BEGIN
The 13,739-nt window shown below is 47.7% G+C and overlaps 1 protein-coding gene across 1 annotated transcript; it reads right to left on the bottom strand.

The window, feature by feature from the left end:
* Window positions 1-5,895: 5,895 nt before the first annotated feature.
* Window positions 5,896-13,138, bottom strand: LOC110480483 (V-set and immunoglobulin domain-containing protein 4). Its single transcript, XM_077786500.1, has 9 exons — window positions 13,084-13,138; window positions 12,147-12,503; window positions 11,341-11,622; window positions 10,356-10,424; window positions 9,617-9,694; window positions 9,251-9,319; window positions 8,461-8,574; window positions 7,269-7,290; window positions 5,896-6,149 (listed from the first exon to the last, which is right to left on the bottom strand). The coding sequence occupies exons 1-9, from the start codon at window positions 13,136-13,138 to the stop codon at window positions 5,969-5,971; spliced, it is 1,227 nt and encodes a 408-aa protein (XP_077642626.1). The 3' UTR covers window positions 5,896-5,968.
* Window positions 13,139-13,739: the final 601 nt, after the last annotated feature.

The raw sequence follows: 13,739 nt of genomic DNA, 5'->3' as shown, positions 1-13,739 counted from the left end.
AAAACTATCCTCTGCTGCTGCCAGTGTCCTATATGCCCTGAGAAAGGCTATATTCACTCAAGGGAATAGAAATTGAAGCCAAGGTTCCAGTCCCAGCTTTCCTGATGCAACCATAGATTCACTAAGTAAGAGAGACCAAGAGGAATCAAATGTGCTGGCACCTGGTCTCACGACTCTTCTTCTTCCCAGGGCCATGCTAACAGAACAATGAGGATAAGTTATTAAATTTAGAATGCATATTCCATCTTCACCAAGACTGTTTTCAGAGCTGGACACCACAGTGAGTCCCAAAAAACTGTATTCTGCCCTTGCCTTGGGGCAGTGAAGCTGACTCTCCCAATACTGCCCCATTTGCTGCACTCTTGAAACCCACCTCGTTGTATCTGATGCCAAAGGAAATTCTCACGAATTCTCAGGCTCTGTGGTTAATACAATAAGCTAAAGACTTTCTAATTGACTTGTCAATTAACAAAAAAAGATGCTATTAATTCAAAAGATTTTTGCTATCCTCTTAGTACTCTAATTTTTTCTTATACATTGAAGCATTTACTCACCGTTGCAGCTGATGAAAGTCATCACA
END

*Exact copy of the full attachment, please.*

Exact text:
The 13,739-nt window shown below is 47.7% G+C and overlaps 1 protein-coding gene across 1 annotated transcript; it reads right to left on the bottom strand.

The window, feature by feature from the left end:
* Window positions 1-5,895: 5,895 nt before the first annotated feature.
* Window positions 5,896-13,138, bottom strand: LOC110480483 (V-set and immunoglobulin domain-containing protein 4). Its single transcript, XM_077786500.1, has 9 exons — window positions 13,084-13,138; window positions 12,147-12,503; window positions 11,341-11,622; window positions 10,356-10,424; window positions 9,617-9,694; window positions 9,251-9,319; window positions 8,461-8,574; window positions 7,269-7,290; window positions 5,896-6,149 (listed from the first exon to the last, which is right to left on the bottom strand). The coding sequence occupies exons 1-9, from the start codon at window positions 13,136-13,138 to the stop codon at window positions 5,969-5,971; spliced, it is 1,227 nt and encodes a 408-aa protein (XP_077642626.1). The 3' UTR covers window positions 5,896-5,968.
* Window positions 13,139-13,739: the final 601 nt, after the last annotated feature.

The raw sequence follows: 13,739 nt of genomic DNA, 5'->3' as shown, positions 1-13,739 counted from the left end.
AAAACTATCCTCTGCTGCTGCCAGTGTCCTATATGCCCTGAGAAAGGCTATATTCACTCAAGGGAATAGAAATTGAAGCCAAGGTTCCAGTCCCAGCTTTCCTGATGCAACCATAGATTCACTAAGTAAGAGAGACCAAGAGGAATCAAATGTGCTGGCACCTGGTCTCACGACTCTTCTTCTTCCCAGGGCCATGCTAACAGAACAATGAGGATAAGTTATTAAATTTAGAATGCATATTCCATCTTCACCAAGACTGTTTTCAGAGCTGGACACCACAGTGAGTCCCAAAAAACTGTATTCTGCCCTTGCCTTGGGGCAGTGAAGCTGACTCTCCCAATACTGCCCCATTTGCTGCACTCTTGAAACCCACCTCGTTGTATCTGATGCCAAAGGAAATTCTCACGAATTCTCAGGCTCTGTGGTTAATACAATAAGCTAAAGACTTTCTAATTGACTTGTCAATTAACAAAAAAAGATGCTATTAATTCAAAAGATTTTTGCTATCCTCTTAGTACTCTAATTTTTTCTTATACATTGAAGCATTTACTCACCGTTGCAGCTGATGAAAGTCATCACA